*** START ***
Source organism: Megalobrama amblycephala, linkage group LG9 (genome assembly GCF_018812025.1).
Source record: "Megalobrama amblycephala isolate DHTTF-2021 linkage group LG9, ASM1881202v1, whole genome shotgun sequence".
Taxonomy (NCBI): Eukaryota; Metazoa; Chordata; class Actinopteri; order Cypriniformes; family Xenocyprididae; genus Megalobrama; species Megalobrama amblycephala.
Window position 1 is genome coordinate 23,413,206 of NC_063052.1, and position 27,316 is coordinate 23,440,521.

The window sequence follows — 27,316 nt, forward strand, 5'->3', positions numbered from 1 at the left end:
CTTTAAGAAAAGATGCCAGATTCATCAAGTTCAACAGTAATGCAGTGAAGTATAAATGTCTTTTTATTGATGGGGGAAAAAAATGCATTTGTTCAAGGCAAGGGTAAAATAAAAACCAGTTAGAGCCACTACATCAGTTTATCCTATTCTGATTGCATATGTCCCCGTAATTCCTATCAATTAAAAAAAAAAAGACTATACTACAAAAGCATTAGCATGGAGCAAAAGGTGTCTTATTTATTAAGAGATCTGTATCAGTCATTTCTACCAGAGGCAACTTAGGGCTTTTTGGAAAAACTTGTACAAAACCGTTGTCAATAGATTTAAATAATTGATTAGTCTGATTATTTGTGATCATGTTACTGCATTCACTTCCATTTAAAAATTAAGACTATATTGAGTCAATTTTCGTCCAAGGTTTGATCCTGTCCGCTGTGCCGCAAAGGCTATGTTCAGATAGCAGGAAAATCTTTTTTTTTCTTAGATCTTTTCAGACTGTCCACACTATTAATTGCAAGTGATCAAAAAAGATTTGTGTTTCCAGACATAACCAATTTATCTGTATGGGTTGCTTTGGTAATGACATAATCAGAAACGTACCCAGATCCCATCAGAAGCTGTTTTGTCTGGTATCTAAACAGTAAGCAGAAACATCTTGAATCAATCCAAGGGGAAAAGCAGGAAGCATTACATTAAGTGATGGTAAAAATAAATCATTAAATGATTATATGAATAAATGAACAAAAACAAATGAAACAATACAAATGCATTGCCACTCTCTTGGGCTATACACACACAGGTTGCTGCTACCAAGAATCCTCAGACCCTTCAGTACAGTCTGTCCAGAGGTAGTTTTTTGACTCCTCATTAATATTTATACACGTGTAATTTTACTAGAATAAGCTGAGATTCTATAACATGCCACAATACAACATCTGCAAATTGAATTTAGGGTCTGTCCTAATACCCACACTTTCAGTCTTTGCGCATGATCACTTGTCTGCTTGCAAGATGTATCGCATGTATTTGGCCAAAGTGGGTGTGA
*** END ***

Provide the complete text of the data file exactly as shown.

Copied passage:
Source organism: Megalobrama amblycephala, linkage group LG9 (genome assembly GCF_018812025.1).
Source record: "Megalobrama amblycephala isolate DHTTF-2021 linkage group LG9, ASM1881202v1, whole genome shotgun sequence".
Taxonomy (NCBI): Eukaryota; Metazoa; Chordata; class Actinopteri; order Cypriniformes; family Xenocyprididae; genus Megalobrama; species Megalobrama amblycephala.
Window position 1 is genome coordinate 23,413,206 of NC_063052.1, and position 27,316 is coordinate 23,440,521.

The window sequence follows — 27,316 nt, forward strand, 5'->3', positions numbered from 1 at the left end:
CTTTAAGAAAAGATGCCAGATTCATCAAGTTCAACAGTAATGCAGTGAAGTATAAATGTCTTTTTATTGATGGGGGAAAAAAATGCATTTGTTCAAGGCAAGGGTAAAATAAAAACCAGTTAGAGCCACTACATCAGTTTATCCTATTCTGATTGCATATGTCCCCGTAATTCCTATCAATTAAAAAAAAAAAGACTATACTACAAAAGCATTAGCATGGAGCAAAAGGTGTCTTATTTATTAAGAGATCTGTATCAGTCATTTCTACCAGAGGCAACTTAGGGCTTTTTGGAAAAACTTGTACAAAACCGTTGTCAATAGATTTAAATAATTGATTAGTCTGATTATTTGTGATCATGTTACTGCATTCACTTCCATTTAAAAATTAAGACTATATTGAGTCAATTTTCGTCCAAGGTTTGATCCTGTCCGCTGTGCCGCAAAGGCTATGTTCAGATAGCAGGAAAATCTTTTTTTTTCTTAGATCTTTTCAGACTGTCCACACTATTAATTGCAAGTGATCAAAAAAGATTTGTGTTTCCAGACATAACCAATTTATCTGTATGGGTTGCTTTGGTAATGACATAATCAGAAACGTACCCAGATCCCATCAGAAGCTGTTTTGTCTGGTATCTAAACAGTAAGCAGAAACATCTTGAATCAATCCAAGGGGAAAAGCAGGAAGCATTACATTAAGTGATGGTAAAAATAAATCATTAAATGATTATATGAATAAATGAACAAAAACAAATGAAACAATACAAATGCATTGCCACTCTCTTGGGCTATACACACACAGGTTGCTGCTACCAAGAATCCTCAGACCCTTCAGTACAGTCTGTCCAGAGGTAGTTTTTTGACTCCTCATTAATATTTATACACGTGTAATTTTACTAGAATAAGCTGAGATTCTATAACATGCCACAATACAACATCTGCAAATTGAATTTAGGGTCTGTCCTAATACCCACACTTTCAGTCTTTGCGCATGATCACTTGTCTGCTTGCAAGATGTATCGCATGTATTTGGCCAAAGTGGGTGTGA